Amazon Web Services Outage: Cloud Computing Proof of Concept
In late April 2011, a huge outage amongst the cloud computing network from Amazon, called Amazon Web Services (AWS), happened after massive failures in the company's Virginia-based facilities literally shut down many businesses operating on the network. Opponents of the cloud computing paradigm were all over the outage as proof that cloud computing is bad for business.
Except it isn't and the outage proved exactly the opposite.
Quick Look at How Cloud Computing Works
The idea behind cloud computing is to diversify resources so that they are better managed and put to more use. Basically, it spreads resources and at the same time allows them to be used by more users, thus lowering costs.
There are two basic models for cloud computing: 'design for failure' and 'traditional.' Contrary to the title, the traditional model is actually becoming outmoded by the design for failure (DFF) model. The AWS was a mixture of both.
In traditional cloud architecture, geographic limitations mean that while the workload is spread amongst various systems, they must all be within a relatively small geographic area. It puts most of the weight of availability of resources on the infrastructure and redundancy within it. The down side to this model is that when an area-wide failure happens, the traditional cloud is likely to go with it.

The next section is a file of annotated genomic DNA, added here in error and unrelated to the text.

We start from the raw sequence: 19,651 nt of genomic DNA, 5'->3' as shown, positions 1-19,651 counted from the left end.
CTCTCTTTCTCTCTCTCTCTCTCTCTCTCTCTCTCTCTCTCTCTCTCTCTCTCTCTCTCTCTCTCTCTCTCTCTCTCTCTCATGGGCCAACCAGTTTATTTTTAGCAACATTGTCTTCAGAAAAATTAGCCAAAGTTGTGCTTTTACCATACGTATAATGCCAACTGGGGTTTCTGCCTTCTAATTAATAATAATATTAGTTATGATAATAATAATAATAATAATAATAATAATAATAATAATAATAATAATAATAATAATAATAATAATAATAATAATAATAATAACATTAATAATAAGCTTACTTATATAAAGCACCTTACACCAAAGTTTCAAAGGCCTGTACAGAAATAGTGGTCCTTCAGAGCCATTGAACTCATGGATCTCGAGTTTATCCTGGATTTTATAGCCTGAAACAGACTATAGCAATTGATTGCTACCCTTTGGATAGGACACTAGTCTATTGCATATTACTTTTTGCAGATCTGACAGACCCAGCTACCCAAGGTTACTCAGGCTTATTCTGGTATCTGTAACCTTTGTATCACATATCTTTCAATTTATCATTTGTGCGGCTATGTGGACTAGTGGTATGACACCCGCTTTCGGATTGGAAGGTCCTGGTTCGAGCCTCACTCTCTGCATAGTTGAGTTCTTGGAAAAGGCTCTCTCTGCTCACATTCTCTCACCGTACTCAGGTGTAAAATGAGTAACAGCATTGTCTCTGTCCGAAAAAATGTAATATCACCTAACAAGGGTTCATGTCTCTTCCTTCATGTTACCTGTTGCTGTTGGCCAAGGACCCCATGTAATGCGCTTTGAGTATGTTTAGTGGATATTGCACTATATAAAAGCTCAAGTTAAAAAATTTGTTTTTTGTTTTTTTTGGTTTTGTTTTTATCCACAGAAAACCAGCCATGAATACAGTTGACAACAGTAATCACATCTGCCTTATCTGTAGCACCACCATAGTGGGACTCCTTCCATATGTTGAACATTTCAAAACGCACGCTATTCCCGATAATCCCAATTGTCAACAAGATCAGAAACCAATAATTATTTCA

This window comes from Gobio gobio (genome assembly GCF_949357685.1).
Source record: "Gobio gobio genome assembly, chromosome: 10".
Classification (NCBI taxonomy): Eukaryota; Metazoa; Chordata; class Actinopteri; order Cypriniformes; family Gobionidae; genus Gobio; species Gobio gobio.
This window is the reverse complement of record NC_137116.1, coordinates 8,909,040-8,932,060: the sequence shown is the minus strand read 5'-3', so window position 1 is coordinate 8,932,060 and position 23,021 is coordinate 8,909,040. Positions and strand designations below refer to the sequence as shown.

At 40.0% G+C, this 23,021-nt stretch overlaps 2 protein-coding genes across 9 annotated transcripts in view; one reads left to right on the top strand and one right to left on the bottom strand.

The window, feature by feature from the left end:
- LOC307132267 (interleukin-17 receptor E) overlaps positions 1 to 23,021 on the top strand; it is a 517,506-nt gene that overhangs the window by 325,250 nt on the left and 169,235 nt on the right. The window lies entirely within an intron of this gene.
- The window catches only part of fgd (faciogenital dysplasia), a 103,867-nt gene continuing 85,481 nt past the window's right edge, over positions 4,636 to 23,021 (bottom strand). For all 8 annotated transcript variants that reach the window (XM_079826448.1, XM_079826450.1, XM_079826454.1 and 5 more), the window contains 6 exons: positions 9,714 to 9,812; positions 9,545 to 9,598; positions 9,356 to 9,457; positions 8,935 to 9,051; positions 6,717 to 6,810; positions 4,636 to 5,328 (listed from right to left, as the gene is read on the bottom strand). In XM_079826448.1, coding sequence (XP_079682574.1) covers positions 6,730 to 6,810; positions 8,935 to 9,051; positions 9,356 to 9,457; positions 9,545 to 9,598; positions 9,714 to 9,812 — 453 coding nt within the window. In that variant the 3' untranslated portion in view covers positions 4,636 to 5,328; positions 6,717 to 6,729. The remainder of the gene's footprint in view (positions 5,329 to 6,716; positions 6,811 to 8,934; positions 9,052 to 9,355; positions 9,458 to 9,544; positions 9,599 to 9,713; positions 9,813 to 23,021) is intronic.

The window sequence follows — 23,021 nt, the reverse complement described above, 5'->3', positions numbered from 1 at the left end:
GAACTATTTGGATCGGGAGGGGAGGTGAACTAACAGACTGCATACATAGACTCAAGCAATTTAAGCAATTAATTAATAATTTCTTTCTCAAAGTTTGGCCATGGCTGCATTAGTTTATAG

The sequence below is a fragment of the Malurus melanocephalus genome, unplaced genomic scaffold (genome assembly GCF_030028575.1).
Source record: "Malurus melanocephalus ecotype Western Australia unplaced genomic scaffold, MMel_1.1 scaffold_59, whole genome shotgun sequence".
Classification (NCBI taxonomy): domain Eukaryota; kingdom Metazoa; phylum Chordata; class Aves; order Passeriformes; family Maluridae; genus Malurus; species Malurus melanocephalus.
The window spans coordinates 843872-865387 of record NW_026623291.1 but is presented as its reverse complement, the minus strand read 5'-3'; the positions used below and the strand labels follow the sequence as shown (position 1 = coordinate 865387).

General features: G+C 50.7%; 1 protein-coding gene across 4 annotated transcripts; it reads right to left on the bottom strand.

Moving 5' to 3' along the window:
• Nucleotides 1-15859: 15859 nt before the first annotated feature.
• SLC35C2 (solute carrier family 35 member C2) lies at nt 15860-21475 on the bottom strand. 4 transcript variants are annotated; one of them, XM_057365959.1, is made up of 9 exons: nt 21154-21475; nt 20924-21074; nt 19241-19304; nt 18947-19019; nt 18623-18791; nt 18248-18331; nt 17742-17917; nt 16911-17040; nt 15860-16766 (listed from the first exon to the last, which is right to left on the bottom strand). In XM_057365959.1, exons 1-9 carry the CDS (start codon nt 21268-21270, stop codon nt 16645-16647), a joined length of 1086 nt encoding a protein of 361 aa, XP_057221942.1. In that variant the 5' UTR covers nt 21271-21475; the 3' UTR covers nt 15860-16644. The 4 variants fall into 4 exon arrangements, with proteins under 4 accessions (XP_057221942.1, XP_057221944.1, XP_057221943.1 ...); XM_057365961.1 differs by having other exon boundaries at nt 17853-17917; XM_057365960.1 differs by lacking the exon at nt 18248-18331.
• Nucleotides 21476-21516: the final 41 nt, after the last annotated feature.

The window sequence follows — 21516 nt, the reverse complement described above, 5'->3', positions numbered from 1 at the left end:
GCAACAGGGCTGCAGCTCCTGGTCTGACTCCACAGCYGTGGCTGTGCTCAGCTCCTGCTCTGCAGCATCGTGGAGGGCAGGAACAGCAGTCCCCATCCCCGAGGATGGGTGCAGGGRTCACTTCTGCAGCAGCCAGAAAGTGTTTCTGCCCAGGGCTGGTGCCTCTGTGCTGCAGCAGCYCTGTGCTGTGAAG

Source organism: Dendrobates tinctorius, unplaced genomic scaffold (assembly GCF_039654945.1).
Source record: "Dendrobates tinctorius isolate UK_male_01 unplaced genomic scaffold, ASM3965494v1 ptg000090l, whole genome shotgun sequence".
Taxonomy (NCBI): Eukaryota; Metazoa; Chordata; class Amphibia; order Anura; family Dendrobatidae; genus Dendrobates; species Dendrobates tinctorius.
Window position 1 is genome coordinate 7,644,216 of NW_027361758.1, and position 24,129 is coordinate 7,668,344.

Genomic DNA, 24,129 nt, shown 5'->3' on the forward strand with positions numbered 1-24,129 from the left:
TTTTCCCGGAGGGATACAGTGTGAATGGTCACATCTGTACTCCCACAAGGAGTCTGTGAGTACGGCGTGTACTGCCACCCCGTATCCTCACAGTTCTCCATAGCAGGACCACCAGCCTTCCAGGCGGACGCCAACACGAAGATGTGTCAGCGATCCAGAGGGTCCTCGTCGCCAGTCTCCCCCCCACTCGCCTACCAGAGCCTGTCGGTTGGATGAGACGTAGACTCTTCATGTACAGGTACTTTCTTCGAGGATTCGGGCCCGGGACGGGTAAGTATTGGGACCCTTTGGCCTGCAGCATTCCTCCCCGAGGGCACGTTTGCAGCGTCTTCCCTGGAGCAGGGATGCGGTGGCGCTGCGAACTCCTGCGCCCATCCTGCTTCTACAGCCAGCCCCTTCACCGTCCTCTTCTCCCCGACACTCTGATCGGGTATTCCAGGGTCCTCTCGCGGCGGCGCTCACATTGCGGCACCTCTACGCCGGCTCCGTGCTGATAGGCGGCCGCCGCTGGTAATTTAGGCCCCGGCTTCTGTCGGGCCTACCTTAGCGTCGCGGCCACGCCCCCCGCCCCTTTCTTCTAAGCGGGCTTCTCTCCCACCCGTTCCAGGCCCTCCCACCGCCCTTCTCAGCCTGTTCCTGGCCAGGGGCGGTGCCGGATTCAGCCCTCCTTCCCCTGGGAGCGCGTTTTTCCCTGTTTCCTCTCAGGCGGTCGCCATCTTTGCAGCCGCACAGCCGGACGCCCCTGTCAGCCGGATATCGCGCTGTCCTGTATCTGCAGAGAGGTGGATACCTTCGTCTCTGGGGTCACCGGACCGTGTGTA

In the DFF model, redundancy is removed from the infrastructure and spread the availability to a combination of software management and physical design. This allows for failures of single or multiple parts of the cloud to happen without destroying the cloud's availability and the applications and data on it. In the best DFF setups, data is spread to multiple locations and mirrored (saved in copies) in multiple locations geographically to avert catastrophic failure and data loss.Continued on the next page